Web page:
Treatment of hypertension in low-risk patients not linked with improved outcomes

1. In this retrospective cohort study of low-risk patients with mild hypertension, treatment of hypertension was not linked to any change in mortality or cardiovascular disease.

2. In this low-risk population, treatment of hypertension was associated with increased risk of therapy-related adverse events including hypotension, syncope, and electrolyte abnormalities.

Evidence Rating Level: 2 (Good)           

Study Rundown: Currently, the American Heart Association recommends pharmacologic treatment in high-risk patients with a blood pressure of 130/80 mm Hg or higher and for all individuals with a blood pressure of 140/90mmHg or higher regardless of risk. The benefit of treating low-risk patients with mild (sustained blood pressure of 140/90-159/99mmHg) hypertension is not clear as these patients are not frequently included in trials given the low incidence rate of major cardiovascular events. The current study is a retrospective longitudinal cohort trial of low-risk patients with mild hypertension and compared mortality, and cardiovascular outcomes between those who received antihypertensive therapy and those who did not. The study found no benefit for pharmacologic therapy in this population, but there was demonstrated harm with adverse events noted to be more common in the therapy group.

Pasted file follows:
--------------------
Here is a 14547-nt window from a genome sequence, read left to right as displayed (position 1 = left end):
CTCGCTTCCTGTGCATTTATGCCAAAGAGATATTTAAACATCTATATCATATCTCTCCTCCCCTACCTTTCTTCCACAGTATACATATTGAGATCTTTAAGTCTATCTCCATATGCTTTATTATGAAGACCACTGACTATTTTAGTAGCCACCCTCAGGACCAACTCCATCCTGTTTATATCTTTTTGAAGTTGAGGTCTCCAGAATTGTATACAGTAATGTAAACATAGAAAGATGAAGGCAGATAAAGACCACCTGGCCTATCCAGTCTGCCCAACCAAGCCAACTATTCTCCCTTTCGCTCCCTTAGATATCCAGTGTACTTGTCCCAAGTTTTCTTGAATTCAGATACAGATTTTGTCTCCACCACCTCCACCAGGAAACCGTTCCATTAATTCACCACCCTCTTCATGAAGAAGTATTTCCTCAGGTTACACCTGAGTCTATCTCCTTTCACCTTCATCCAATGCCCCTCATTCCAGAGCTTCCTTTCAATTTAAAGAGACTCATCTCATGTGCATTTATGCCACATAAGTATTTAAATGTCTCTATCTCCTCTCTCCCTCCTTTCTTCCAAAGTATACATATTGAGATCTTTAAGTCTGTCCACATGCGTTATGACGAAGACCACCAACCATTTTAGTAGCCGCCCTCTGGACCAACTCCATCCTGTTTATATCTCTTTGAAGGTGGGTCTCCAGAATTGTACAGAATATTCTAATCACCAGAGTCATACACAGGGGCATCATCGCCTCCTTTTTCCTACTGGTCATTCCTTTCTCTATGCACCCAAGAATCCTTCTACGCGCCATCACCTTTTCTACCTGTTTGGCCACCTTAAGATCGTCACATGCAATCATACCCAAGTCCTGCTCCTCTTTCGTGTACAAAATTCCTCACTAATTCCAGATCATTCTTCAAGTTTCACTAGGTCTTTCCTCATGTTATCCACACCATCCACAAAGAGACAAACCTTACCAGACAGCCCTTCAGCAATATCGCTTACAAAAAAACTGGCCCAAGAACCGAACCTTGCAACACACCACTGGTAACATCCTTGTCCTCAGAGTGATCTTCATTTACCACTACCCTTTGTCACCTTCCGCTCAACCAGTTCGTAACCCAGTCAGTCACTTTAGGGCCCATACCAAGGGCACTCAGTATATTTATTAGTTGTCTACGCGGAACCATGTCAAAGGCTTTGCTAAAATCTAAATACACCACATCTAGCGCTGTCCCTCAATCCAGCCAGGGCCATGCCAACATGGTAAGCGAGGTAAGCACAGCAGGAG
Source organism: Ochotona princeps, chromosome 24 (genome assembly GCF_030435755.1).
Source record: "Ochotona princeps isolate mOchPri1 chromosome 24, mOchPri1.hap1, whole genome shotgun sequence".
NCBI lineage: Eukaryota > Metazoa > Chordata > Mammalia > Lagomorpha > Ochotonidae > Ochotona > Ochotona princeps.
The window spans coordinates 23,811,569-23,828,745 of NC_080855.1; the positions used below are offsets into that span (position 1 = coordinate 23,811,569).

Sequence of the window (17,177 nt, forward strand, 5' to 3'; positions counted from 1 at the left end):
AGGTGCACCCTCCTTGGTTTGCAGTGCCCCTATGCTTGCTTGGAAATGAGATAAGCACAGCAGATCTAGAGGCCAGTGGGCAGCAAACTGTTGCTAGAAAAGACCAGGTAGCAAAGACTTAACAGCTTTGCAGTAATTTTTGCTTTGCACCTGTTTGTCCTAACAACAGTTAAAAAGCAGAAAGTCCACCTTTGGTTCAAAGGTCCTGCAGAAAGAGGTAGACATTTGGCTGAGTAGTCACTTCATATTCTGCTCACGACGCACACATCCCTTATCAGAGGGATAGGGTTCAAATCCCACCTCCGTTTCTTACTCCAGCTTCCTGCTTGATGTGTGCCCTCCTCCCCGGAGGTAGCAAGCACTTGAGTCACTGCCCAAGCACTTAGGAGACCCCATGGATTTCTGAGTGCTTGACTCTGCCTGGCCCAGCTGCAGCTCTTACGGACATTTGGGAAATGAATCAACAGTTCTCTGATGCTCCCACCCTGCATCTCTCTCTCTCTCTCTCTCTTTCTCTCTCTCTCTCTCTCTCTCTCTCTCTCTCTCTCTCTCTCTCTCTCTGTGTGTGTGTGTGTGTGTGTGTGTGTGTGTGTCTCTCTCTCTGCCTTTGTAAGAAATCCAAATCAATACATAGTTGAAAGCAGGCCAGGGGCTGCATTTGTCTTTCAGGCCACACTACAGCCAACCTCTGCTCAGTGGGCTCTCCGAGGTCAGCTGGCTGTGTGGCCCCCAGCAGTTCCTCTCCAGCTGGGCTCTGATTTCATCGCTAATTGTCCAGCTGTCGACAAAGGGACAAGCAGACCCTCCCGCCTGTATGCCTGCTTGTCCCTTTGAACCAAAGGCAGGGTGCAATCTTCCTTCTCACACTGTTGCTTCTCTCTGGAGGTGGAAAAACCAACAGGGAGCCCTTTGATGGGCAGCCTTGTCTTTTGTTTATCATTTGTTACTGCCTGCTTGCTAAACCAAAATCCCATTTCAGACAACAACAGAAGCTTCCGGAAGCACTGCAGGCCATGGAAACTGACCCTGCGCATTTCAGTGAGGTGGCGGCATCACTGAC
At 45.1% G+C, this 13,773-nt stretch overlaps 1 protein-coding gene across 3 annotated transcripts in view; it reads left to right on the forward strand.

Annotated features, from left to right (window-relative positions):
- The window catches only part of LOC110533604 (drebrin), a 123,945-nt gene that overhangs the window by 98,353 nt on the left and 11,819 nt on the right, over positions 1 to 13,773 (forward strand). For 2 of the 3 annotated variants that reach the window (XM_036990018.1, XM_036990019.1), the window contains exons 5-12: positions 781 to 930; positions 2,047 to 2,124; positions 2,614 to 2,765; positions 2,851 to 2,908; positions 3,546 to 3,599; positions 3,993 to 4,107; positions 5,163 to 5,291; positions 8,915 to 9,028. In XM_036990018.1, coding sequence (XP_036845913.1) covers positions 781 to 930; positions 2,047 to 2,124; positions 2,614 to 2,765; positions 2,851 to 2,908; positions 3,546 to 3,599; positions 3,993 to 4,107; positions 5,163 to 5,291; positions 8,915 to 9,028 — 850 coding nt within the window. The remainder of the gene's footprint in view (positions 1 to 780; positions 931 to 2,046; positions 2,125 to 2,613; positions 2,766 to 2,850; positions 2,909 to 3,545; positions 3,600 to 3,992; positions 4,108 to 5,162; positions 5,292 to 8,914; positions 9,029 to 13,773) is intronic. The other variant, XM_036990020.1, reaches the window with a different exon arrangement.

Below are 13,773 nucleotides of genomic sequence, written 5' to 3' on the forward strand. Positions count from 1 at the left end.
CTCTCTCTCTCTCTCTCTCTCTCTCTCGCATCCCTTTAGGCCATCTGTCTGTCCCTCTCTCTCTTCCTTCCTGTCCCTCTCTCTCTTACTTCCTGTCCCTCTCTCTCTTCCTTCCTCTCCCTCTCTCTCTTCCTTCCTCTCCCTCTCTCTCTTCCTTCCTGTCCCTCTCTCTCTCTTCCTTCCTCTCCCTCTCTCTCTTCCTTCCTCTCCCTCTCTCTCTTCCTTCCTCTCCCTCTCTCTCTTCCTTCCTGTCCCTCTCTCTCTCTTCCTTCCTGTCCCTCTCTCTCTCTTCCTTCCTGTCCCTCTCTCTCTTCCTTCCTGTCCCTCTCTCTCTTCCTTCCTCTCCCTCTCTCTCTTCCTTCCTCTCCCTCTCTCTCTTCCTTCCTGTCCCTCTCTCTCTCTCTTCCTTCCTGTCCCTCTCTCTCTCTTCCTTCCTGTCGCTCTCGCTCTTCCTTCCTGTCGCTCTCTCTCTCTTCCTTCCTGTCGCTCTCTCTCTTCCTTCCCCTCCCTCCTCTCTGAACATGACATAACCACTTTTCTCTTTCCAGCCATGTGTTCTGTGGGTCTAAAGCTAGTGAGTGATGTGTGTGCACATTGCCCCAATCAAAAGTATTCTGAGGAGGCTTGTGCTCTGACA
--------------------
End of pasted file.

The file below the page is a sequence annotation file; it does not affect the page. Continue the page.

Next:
The current study provides cautionary evidence towards the drive for therapy of hypertension in low-risk patients. These patients may benefit more from careful observation and non-pharmacologic therapy prior to the initiation of medications. The main strength of the study was the large cohort size. The limitations of the study included the documented cross-over between treatment and control arms, and retrospective design.

Click to read the study, published in JAMA Internal Medicine

Relevant Reading: Effect of Intensive Versus Standard Clinic-Based Hypertension Management on Ambulatory Blood Pressure

In-Depth [retrospective cohort]: This is a retrospective cohort study using data from the Clinical Practice Research Datalink in England, and included participants from 1998 to 2015. Patients were included if they had mild hypertension (140/90-159/99 mmHg) and low cardiovascular disease (CVD) risk. Patients were excluded if they had a history of CVD, left ventricular hypertrophy, atrial fibrillation, diabetes, chronic kidney disease, or family history of premature heart disease. Matched control cases of patients who did not receive antihypertensive therapy was obtained using propensity score and nearest-neighbour analysis.

A total of 19,143 treated patients were matched to untreated controls with a median follow-up of 5.8 years. There was no observed differences in mortality (hazard ratio [HR], 1.02; 95%CI, 0.88-1.17) or CVD (HR, 1.09; 95%CI, 0.95-1.25). Therapy was associated with a higher risk of adverse events including hypotension (HR, 1.69; 95%CI, 1.30-2.20), syncope (HR, 1.28; 95%CI, 1.10-1.50), electrolyte abnormalities (HR, 1.72; 95%CI, 1.12-2.65), and acute kidney injury (HR, 1.37; 95%CI, 1.00-1.88).

Image: PD

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